Contemporary surgical management of brain abscess consists of stereotactic aspiration or craniotomy and excision of the capsule. Each has its advantages, proponents and specific indications, and excellent outcomes have been achieved with both methods. Aside from personal bias, several factors may influence the choice of procedure, including age, neurological condition, location and stage of the abscess, type of abscess (fungal vs bacterial), the presence of multiple lesions and co-morbidity.
Aspiration using stereotactic image-guided techniques can be performed with precise localization, with minimal tissue damage. This is especially important for deep-seated abscesses, those located in eloquent areas and for drainage of multiple abscesses. Stereotactic aspiration can be performed under local anesthesia, even in very ill patients. Additionally, cultures can be obtained, even during the cerebritis stage, at a time when antibiotics are likely to be curative.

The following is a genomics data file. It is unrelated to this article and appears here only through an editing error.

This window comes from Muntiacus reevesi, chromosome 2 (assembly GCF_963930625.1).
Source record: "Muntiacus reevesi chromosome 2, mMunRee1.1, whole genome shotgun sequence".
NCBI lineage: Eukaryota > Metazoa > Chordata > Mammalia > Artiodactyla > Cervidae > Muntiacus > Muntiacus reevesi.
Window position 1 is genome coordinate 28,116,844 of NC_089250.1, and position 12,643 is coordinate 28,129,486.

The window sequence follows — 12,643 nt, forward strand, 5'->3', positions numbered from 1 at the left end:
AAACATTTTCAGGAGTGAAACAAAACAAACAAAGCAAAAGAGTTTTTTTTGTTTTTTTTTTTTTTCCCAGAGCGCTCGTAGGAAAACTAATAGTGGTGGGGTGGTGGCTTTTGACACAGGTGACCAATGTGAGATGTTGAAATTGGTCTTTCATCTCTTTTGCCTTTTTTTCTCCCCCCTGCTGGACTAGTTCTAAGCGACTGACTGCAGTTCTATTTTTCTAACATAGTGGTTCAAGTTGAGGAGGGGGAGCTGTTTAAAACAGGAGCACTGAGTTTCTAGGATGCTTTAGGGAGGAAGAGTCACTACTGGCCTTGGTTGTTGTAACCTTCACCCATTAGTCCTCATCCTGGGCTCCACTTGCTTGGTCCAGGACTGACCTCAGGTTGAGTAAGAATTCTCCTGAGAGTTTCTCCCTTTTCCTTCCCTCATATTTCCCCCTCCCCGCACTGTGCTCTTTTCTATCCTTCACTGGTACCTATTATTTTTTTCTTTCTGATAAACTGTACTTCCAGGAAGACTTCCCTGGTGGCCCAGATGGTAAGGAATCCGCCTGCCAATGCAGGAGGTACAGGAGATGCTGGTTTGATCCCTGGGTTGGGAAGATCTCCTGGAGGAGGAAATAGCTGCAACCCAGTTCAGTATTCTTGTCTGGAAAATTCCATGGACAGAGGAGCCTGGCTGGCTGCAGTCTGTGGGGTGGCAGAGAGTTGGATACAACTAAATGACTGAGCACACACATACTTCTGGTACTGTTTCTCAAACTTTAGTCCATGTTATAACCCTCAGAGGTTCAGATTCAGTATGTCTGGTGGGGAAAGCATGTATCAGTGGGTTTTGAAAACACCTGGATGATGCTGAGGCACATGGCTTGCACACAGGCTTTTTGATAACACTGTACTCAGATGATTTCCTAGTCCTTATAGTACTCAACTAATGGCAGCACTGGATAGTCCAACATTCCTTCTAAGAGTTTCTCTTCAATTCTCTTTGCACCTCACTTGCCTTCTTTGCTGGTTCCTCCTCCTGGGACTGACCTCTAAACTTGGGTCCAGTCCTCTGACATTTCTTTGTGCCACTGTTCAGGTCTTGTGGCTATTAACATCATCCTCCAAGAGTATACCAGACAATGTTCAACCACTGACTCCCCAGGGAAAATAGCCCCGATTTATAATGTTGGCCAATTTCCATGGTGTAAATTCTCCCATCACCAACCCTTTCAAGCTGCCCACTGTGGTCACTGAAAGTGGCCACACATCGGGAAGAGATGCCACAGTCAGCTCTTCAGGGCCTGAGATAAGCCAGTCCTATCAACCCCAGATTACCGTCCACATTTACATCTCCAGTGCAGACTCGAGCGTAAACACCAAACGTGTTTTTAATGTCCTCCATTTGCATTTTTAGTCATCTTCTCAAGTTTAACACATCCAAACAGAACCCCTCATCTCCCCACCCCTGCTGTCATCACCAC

There are some circumstances where cran-iotomy and resection of the abscess may be more appropriate. Post-traumatic abscesses with a retained foreign body generally cannot be cured with aspiration. Abscesses that occur as a result of a CSF leak often require excision, along with repair of the CSF fistula. Air within the abscess may indicate the presence of a CSF leak and dictate the need for excision. Multiloculated abscesses may be appropriate for excision, due to difficulty in completely aspirating these lesions. Fungal abscesses often can only be cured by complete excision, since organisms
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